I would start with residential lawn care customers. The money is better, there is less competition, and you have a better chance of getting the work. It is still going to take work and time, but it isn’t unreasonable to get 15-20 residential accounts in your first year. However it typically takes the season to amass that many and depending on your marketing tactics say @ $2000-$2500 in marketing costs. These are just ball park figures. I have seen guys start on a shoe string and get more clients. On the flip side I have also seen guys who spent twice as much and were out of business before the end of the season.

When it comes to commercial lawn care bid submissions, here is what I do. Typical a bid package of mine might include a color folder. Inside the folder would be my mowing bid /estimate, a letter to the property manager /contact, probably a copy of my contract, brochure, basic information on my business, business cards, copy of my insurance and any licensing documents and a copy of my satisfaction guarantee.

I don’t give coupons to commercial lawn care bids. I may offer a discount wording in the bid, but coupons are reserved for residential lawn care customers only.

I would suggest that you start marketing to residential mowing customers first, by either making or having made some flyers or door hangers and handing them out to subdivisions around where you live. I would highly recommend getting a website and online advertising. I have pretty good luck with adwords and my google local listing makes the phone ring.

Some guys have had success with craigslist and other free online sites. I am not a fan. Direct mail for me has been hit or miss. It really seems to depend on the offer and when you send it not to mention the list. Personally I am going to target new home buyers this year with some post cards and letters. Ultimately, it’s all trial and error.”

A third lawn care business owner added “bidding is only about 1/3 of actually GETTING a commercial mowing account. It does take some foot work, along with phone calls, face to face meetings, etc etc. My suggestions for you to get commercial lawn care accounts are:

  1. Call and find out if the property you are after, is taking bids… (if they are, or aren’t go to step 2).
  2. (If they ARE), go and walk the property, look for issues the current maintenance company is fouling up (trimming, edging, mowing, etc.).
  3. (While still on the property) go into the office and PUT yourself in front of the PROPERTY MANAGER (not the manager on duty. If they aren’t there, find out when they will be and GO BACK! Make sure when you go in, you GIVE THEM SOMETHING. Usually a brochure with basic information about your company is good, and a business card, or a FEW.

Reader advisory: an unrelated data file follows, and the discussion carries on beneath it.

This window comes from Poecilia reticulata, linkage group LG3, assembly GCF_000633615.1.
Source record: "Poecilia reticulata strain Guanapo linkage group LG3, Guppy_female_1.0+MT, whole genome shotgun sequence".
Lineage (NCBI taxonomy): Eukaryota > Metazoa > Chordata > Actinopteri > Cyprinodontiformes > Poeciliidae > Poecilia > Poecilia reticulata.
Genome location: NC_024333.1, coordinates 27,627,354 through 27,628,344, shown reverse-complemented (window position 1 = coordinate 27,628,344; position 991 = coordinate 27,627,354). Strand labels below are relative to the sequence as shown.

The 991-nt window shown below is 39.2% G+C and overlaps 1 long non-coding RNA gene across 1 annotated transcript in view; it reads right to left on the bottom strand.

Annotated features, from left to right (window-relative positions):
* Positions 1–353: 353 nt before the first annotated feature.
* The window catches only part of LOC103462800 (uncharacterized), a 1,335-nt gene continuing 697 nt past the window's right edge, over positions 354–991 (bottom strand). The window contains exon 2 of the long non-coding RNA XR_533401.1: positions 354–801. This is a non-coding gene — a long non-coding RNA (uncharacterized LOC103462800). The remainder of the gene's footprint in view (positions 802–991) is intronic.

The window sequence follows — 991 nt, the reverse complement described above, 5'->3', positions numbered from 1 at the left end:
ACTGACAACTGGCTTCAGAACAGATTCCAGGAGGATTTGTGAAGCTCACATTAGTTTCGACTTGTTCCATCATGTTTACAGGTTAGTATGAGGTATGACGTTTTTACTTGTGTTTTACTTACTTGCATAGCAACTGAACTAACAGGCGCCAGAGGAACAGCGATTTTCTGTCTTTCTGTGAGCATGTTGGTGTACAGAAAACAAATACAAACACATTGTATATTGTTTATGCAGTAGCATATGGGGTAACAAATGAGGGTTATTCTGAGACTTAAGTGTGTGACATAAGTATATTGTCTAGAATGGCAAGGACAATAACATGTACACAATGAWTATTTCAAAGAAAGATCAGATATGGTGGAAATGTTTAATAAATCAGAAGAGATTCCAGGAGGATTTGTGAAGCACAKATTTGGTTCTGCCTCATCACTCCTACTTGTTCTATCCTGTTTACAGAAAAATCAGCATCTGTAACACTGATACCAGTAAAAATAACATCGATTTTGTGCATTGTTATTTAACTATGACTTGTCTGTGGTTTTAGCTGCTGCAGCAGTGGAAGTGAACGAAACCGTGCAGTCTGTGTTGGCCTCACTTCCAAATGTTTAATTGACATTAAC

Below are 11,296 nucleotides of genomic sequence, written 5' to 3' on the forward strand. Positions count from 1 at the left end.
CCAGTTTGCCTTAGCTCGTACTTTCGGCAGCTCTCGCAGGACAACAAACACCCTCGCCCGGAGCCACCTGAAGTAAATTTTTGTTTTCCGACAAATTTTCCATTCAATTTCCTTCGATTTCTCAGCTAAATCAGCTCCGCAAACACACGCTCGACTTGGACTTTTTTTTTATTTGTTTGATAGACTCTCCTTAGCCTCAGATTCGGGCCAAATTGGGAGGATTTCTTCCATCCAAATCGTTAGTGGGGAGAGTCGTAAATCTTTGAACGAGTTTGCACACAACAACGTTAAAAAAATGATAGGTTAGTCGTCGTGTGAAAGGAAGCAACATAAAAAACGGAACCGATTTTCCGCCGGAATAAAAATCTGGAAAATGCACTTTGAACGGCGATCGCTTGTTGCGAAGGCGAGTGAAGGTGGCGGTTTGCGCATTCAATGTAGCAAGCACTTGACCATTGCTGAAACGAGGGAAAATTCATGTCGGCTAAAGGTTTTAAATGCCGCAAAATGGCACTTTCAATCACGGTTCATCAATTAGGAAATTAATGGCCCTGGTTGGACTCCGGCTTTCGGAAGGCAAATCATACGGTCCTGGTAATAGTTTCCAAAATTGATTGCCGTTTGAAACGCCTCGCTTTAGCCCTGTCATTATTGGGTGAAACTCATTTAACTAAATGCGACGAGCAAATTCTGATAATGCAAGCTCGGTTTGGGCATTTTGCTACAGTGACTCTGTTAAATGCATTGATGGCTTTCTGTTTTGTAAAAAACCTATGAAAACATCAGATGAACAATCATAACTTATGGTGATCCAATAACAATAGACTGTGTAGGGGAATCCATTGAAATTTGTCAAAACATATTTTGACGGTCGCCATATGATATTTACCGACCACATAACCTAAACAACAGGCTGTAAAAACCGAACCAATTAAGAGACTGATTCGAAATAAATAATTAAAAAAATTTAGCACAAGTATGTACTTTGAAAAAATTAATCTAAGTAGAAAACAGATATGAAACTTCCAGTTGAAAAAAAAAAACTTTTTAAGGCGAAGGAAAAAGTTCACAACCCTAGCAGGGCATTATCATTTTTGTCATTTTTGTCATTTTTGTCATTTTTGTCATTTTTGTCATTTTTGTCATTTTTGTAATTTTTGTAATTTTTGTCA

4. (While talking to the manager) Ask them what kind of service are they looking for? (Full Maintenance, just basic cut, edge, weed and blow?) Ask how much they are paying now, and what kind of savings they are looking for? (It is your right as a vendor to know, or ask to see a past bid). When do they accept bids? How often do they take bids? (Most commercials ask for new bids at the start of the season and in the north they take separate bids for snow plowing, BE ON TOP OF IT!)
  5. (Making a bid, planning and executing) Information to INCLUDE WITH YOUR BID!
  • Local Business Registration.
  • Paper work to show you do/don’t have workers comp.
  • The BID/Proposal.
  • Itemized list of services you will provide with an hours break down of how long it will take (ie: Cut - Hours?)
  • Thank you letter - mention ONE thing you noticed on the property that you can do better.


I prefer to WIN…You can win more bids with the right preparation, presentation, and persistence.”

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Lawn Care Business Books And Software.
How To Get Lawn Care Customers Vol. 2
The landscaping and lawn care business plan startup guide
A rebellious teenagers guide to starting a landscaping & lawn care business
The GopherHaul Lawn Care Business Show Episode Guide.
Stop Lowballing! A Lawn Care Business Owner\'s Guide To Success